Engineer | WGM Consulting
Engineer, PhD, lecturer, freelance technical writer, blogger & tweeter interested in robots, AI, planetary explorers and all things electronic. STEM ambassador. Designed, built and programmed my first microcomputer in 1976. Still learning, still building, still coding today.
3 days ago
The first interplanetary CubeSats MarCO-A and MarCO-B (AKA WALL-E and EVE) have just completed their mission to relay telemetry to Earth from NASA’s InSight probe as it lands on Mars. How do you make such low-budget spacecraft reliable enough?
3 weeks ago
Many low-cost CubeSat satellites have been built by teams of school and college students since 2003. But Space is a harsh environment and half of them failed to function as intended. What can be done at the design stage to improve the success rate?
1 month ago
After magnetic cores came chip memories: Static RAM (SRAM), Dynamic RAM (DRAM) and then Flash. Here come the latest technologies: MRAM, FRAM and more. How do they compare with established technologies?
2 months ago
The film ‘First Man’ celebrates the life of Neil Armstrong, the first man to set foot on the Moon. But what about that unsung hero, the vehicle that took him there: that engineering marvel, the Saturn V rocket?
2 months ago
The UK government has a manifesto commitment for all cars and vans on the roads to have zero emissions by 2050. So, unless ‘wireless power’ can be developed quickly, cars will need electric motors with batteries or fuel cells for energy storage.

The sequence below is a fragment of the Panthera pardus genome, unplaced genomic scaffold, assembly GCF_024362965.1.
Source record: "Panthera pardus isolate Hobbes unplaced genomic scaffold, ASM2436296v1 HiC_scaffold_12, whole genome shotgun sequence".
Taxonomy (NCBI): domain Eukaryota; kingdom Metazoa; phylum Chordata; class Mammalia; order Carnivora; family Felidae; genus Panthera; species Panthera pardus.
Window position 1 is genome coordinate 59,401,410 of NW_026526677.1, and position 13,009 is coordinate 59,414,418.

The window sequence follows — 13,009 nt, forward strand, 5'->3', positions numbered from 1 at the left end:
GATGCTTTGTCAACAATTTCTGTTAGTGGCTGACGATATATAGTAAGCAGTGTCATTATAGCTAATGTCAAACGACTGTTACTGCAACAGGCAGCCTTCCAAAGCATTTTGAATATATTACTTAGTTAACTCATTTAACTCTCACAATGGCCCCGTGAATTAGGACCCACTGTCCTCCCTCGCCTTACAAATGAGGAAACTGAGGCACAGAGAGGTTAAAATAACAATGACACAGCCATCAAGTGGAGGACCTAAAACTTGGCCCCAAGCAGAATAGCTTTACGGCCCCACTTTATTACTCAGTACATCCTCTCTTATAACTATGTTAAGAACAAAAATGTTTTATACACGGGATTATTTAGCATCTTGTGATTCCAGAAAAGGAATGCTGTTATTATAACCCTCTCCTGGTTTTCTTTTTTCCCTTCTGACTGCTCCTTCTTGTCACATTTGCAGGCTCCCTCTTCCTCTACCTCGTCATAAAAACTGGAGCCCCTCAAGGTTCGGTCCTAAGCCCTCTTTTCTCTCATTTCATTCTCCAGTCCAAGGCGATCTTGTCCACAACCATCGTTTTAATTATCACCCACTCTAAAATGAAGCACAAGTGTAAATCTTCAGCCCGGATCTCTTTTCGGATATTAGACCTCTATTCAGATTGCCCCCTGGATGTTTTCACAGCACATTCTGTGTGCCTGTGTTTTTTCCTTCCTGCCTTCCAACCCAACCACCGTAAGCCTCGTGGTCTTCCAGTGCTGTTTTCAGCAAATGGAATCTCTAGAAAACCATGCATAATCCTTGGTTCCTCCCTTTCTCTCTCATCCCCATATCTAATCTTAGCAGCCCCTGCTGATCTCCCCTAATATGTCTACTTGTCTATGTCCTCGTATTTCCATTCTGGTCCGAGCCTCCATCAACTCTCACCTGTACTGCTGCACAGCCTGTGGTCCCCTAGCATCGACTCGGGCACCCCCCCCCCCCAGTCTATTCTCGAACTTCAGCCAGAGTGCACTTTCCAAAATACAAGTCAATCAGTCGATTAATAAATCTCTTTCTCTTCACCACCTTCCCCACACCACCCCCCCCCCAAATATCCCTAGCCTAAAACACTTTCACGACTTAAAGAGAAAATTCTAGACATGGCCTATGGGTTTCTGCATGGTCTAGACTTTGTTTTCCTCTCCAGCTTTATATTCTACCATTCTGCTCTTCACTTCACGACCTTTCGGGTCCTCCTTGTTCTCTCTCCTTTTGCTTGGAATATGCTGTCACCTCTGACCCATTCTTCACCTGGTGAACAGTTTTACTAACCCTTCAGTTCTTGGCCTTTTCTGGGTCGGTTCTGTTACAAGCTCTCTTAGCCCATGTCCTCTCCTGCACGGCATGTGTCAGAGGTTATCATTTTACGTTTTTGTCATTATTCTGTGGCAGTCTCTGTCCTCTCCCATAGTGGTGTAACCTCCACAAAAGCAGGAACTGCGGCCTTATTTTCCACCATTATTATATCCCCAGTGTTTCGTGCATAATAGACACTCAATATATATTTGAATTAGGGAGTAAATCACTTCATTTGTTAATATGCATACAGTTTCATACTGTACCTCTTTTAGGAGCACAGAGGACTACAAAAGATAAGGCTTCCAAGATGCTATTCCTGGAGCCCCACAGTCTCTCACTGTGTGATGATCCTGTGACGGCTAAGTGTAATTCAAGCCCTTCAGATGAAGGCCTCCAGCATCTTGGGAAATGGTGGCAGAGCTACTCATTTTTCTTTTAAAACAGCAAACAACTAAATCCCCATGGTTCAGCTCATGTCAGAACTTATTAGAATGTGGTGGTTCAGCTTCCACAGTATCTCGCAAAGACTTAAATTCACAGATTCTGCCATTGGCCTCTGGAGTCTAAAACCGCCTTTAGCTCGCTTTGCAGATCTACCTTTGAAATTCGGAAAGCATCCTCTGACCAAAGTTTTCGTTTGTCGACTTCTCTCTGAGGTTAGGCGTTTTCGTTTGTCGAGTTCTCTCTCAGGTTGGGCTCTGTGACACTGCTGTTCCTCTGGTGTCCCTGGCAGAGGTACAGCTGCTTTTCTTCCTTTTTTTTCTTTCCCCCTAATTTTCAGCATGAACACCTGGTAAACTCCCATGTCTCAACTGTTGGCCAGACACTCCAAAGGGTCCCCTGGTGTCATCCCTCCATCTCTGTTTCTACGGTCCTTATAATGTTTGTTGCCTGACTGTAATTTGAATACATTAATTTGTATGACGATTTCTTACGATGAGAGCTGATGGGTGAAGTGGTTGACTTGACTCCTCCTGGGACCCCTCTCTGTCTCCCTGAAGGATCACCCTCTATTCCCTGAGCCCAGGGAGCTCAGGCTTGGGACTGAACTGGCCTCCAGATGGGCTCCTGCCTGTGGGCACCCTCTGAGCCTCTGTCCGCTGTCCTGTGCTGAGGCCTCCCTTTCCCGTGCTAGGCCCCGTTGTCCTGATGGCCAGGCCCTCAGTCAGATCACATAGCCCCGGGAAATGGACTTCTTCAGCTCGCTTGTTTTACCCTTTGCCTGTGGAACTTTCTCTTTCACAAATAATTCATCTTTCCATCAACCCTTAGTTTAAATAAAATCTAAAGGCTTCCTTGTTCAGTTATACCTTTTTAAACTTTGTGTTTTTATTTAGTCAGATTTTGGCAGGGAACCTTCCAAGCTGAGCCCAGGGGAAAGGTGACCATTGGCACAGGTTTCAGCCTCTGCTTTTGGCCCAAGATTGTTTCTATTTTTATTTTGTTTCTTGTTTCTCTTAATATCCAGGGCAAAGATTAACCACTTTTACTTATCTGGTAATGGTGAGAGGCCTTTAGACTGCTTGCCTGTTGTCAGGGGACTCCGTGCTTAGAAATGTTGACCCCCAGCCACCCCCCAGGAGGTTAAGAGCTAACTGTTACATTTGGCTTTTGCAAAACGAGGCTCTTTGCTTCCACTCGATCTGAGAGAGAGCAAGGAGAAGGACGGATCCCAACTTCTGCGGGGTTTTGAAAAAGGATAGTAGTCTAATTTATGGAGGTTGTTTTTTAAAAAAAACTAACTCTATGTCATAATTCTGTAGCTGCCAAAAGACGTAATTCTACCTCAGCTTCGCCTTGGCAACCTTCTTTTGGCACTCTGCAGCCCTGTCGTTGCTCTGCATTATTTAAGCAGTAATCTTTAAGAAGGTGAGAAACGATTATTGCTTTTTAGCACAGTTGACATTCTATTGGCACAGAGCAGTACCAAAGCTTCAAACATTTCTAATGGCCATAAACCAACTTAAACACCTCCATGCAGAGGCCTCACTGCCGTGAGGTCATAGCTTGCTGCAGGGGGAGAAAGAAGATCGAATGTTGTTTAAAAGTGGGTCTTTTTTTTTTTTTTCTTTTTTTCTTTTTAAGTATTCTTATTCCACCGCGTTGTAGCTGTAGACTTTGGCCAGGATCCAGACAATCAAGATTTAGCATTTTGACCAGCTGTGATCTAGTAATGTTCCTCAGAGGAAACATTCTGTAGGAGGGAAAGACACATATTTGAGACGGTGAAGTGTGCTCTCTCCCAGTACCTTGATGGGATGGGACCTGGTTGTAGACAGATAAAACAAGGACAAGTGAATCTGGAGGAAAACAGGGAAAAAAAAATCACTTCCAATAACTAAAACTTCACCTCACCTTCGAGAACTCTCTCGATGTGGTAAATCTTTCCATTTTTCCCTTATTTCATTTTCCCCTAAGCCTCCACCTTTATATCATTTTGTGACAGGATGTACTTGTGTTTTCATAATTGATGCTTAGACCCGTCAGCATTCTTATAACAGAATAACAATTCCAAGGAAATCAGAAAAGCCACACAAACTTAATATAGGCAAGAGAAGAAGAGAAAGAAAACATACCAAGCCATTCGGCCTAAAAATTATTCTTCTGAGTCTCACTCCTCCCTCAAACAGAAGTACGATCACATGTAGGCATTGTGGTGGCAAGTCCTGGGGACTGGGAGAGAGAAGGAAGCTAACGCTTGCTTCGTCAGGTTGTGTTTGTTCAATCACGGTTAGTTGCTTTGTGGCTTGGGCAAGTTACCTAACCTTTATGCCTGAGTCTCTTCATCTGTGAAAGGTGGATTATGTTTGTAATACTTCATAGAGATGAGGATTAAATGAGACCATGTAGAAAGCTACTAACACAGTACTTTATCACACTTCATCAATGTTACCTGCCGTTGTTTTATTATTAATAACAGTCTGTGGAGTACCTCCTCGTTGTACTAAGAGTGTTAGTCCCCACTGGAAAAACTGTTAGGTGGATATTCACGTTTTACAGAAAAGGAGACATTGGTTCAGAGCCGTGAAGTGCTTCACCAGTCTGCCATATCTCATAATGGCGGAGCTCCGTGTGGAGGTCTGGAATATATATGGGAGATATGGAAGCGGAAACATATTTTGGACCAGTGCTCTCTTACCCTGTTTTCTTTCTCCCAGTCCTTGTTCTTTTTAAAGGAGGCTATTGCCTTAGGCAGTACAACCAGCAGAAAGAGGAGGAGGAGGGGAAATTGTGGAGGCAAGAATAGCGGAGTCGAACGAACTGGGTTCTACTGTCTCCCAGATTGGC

3 months ago
Wheeled robots take many forms: 2-, 3-, 4-, 6- or 8-wheels, with and without suspension. The type of terrain the robot will move over largely determines the choice: a nice, smooth warehouse floor or a rough, unpredictable Martian surface?
3 months ago
In November 2015 I suggested in a DesignSpark article that ‘Your Car will soon be Driving You to Work’. After nearly three years of frantic activity by engineers and marketing people, are autonomous cars any nearer becoming a reality?
4 months ago
Part 1 covered the theory behind PID control. Part 2 discussed the practical issues of odometry and using PID for precise mobile robot navigation. Now let’s look at some more code and other features of practical rover design.
An AI-equipped ‘astronaut companion’ called CIMON is on its way to the International Space Station. With fictional androids starring in TV shows Westworld and Humans, just how close are we to creating a socially-acceptable companion robot?
Part 1 covered the theory behind PID control – a widely used method of ensuring that the mechanical output of an actuator (speed, position, etc) matches the value demanded by its controlling program. Now let’s look at practical aspects in detail.
6 months ago
Mobile robots can be divided into two classes: those that navigate around solely by sensing and avoiding obstacles, and those that move along a planned path using an internal electronic map. For the latter, you need mobility control.